Sunday, February 25, 2007

Weekly Websites

The Promise of Egypt's Maritime Legacy. By Cheryl Ward, Ph.D.
From the INA Quarterly 20.2 (1993) 3-7
"Each year, winter storms batter the Mediterranean coast of Egypt, washing away the sediment that is the Nile Delta. Since the construction of the Aswan High Dam in Upper Egypt, the mighty Nile no longer deposits great quantities of soil along its course through flooding. Instead, tons of rich earth that could replenish the land and enlarge the Delta remain behind the massive dam while the storms and sea currents carve away one to twelve feet of the Delta every year.
While this erosion is potentially catastrophic for villages and both ancient and modern cities near the Delta coastline, it also brings tremendous opportunities to explore the nautical heritage of Egypt. Ancient Egypt's commercial and political clout brought pirates and merchants, slaves and kings, and mercenaries and warriors to its harbors. And each year, the cycle of Nile floods brought sediment to envelop ships that met violent ends through battle, treachery, ignorance or storms, ships that now lie exposed on the seabed.
Waterborne commerce, exchange, and warfare played crucial roles in the rise of civilization in the ancient Near East. Egypt's history is intertwined with exploitation and control of water transport, and her Mediterranean and Red Sea coasts and the Nile thoroughfare offer an incredibly rich collection of Mediterranean and eastern Arab riverine, shipbuilding, and seafaring traditions. Yet this highly developed maritime transport network remains virtually unexplored except for hulls that have been discovered in funerary complexes on the Nile's western bank."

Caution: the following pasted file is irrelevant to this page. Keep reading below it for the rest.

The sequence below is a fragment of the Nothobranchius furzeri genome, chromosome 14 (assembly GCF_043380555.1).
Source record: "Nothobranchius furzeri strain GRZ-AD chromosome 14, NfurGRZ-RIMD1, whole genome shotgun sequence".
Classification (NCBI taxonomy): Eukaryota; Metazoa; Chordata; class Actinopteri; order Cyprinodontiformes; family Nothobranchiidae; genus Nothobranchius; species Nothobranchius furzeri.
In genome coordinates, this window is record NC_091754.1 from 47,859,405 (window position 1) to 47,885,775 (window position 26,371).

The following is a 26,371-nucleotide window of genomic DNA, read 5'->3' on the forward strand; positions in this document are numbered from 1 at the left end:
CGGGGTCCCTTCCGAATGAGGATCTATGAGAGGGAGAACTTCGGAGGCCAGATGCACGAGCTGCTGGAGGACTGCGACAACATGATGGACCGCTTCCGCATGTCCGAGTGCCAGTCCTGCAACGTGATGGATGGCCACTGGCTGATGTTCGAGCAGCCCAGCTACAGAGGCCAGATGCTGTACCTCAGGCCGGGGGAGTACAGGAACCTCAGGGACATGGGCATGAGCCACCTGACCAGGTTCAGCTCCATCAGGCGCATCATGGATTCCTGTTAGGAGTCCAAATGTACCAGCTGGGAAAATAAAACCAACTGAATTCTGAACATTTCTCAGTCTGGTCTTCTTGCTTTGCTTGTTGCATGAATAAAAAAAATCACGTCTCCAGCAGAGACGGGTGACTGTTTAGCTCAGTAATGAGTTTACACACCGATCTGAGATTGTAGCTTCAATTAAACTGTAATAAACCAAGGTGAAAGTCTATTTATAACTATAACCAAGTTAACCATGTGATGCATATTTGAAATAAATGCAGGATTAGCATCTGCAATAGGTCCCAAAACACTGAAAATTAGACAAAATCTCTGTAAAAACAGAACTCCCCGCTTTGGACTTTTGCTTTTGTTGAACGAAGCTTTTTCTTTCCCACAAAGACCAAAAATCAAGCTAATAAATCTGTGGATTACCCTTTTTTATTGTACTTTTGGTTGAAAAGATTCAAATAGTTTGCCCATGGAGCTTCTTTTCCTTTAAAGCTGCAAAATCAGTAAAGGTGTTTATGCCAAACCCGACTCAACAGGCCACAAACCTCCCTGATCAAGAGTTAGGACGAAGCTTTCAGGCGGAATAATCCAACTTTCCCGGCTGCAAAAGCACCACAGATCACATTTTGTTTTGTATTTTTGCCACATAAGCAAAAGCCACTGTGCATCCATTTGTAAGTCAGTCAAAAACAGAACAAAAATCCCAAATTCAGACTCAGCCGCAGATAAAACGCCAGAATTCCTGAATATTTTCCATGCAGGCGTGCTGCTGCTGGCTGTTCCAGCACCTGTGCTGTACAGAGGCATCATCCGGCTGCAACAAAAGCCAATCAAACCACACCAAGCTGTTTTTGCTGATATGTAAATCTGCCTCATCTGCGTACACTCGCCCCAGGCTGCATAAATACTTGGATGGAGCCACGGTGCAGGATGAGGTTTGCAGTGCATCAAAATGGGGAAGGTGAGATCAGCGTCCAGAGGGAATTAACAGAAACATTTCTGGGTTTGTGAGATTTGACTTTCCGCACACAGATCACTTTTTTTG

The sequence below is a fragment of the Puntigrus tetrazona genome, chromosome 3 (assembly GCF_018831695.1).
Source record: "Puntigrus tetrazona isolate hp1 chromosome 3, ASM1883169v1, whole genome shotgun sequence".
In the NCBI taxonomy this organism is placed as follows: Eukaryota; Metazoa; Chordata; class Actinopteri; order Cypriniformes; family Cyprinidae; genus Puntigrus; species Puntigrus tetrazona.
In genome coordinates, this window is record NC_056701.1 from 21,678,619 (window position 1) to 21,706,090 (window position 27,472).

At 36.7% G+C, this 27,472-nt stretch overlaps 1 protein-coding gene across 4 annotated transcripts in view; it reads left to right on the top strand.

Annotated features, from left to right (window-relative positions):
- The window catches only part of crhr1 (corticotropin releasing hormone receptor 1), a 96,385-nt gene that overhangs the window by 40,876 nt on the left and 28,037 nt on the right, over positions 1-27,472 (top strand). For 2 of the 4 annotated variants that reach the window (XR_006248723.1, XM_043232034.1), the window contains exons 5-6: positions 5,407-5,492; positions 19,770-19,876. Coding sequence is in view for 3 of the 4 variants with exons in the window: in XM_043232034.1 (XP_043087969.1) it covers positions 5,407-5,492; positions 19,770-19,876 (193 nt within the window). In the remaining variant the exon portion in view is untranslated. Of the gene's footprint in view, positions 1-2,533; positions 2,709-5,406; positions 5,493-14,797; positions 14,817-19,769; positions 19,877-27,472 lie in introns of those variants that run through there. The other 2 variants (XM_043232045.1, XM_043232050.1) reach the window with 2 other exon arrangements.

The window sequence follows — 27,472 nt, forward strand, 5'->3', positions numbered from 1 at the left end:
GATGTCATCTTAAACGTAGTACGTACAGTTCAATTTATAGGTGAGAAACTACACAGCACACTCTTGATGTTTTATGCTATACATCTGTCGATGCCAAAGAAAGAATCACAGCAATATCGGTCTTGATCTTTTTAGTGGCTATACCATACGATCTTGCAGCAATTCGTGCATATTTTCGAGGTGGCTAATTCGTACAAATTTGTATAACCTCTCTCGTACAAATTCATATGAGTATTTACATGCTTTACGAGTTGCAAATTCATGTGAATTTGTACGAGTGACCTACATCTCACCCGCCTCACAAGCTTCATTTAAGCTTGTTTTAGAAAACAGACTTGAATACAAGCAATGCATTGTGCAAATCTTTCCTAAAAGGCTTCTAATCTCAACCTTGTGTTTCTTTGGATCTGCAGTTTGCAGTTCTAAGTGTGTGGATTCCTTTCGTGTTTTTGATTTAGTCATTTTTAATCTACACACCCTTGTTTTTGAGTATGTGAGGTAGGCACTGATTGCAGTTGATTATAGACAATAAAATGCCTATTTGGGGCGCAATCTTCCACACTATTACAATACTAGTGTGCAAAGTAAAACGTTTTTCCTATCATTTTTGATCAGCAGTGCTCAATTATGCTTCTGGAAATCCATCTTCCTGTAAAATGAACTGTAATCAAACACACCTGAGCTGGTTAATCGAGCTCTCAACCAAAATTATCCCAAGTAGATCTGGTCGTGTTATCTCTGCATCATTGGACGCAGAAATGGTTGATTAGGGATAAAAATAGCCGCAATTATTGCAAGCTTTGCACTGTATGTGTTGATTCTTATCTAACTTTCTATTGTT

See the above page for the full paper. It prints off as three pages of A4 in landscape.

Royal Land in Ptolemaic Egypt: A Demographic Model
By Andrew Monson, Stanford University
The full paper (29 pages in PDF format) are at the above page. The abstract is as follows:
"Studies of Ptolemaic agrarian history have focused on the nature of state ownership. Recent work has emphasized the regional differences between the Fayyum, where royal land was prevalent, and Upper Egypt, where private land rights were already established. This study proposes a demographic model that regards communal rights on royal land as an adaptation to risk and links privatization with population pressure. These correlations and their reflection in Demotic and Greek land survey data raise doubts about the common view that patterns of tenure on royal land in the Fayyum can be attributed to more intensive state control over this region than the Nile Valley. Version 2.0 is substantially revised and replaces the earlier version."

BBC Ancient Egypt website
An excellent resource for both adults and children, with different sections dedicated to different aspects of Ancient Egyptian life. Examples include: Sacred Animals of Ancient Egypt, Mummies Around the World, Daily Life, and Health Hazards and Cures. There are also a series of articles by well known writers including John Baines, Ian Shaw, Aidan Dodson and Fekri Hassan.
The site is introduced by Joyce Tyldesley with a paper entitled Ancient Egypt and the Modern World at

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